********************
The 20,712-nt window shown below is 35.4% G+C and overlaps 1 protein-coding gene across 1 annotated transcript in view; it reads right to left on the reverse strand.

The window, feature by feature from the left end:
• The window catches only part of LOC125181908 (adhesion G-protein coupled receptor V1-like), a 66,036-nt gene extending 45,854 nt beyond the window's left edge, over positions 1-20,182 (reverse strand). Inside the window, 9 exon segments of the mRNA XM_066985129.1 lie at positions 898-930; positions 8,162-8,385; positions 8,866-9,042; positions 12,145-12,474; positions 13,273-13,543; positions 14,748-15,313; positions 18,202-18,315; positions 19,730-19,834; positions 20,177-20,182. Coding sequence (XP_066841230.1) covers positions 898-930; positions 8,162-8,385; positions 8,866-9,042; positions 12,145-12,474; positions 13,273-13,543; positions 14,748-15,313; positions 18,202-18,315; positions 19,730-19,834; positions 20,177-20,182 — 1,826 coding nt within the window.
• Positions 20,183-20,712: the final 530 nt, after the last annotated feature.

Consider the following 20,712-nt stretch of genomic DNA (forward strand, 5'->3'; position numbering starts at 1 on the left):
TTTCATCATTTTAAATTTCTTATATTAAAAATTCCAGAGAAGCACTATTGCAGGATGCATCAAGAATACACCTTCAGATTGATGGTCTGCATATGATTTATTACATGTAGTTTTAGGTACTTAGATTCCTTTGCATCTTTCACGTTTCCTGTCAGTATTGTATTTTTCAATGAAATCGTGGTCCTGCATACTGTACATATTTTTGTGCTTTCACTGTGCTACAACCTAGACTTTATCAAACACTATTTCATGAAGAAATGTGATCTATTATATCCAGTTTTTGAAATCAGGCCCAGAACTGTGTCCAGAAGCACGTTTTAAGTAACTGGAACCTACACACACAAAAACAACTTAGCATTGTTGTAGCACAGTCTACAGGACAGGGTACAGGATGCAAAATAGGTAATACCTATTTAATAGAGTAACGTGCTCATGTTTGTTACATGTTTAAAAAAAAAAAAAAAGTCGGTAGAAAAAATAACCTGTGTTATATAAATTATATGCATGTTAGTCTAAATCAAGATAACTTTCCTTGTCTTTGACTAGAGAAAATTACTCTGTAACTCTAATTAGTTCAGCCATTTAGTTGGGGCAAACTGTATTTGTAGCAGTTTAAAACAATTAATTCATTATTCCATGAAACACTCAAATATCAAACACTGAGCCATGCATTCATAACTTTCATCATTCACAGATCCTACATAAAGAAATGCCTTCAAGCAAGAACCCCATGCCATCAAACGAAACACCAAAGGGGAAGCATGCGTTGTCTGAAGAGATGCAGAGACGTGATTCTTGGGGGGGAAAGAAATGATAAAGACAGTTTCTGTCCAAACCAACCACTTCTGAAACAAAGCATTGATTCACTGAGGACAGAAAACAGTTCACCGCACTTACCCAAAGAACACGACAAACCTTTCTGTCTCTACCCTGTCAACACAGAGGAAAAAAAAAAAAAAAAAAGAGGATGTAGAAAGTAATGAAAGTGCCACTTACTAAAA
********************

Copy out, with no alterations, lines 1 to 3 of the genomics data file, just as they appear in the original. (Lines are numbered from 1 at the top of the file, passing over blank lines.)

The 20,712-nt window shown below is 35.4% G+C and overlaps 1 protein-coding gene across 1 annotated transcript in view; it reads right to left on the reverse strand.

The window, feature by feature from the left end:
• The window catches only part of LOC125181908 (adhesion G-protein coupled receptor V1-like), a 66,036-nt gene extending 45,854 nt beyond the window's left edge, over positions 1-20,182 (reverse strand). Inside the window, 9 exon segments of the mRNA XM_066985129.1 lie at positions 898-930; positions 8,162-8,385; positions 8,866-9,042; positions 12,145-12,474; positions 13,273-13,543; positions 14,748-15,313; positions 18,202-18,315; positions 19,730-19,834; positions 20,177-20,182. Coding sequence (XP_066841230.1) covers positions 898-930; positions 8,162-8,385; positions 8,866-9,042; positions 12,145-12,474; positions 13,273-13,543; positions 14,748-15,313; positions 18,202-18,315; positions 19,730-19,834; positions 20,177-20,182 — 1,826 coding nt within the window.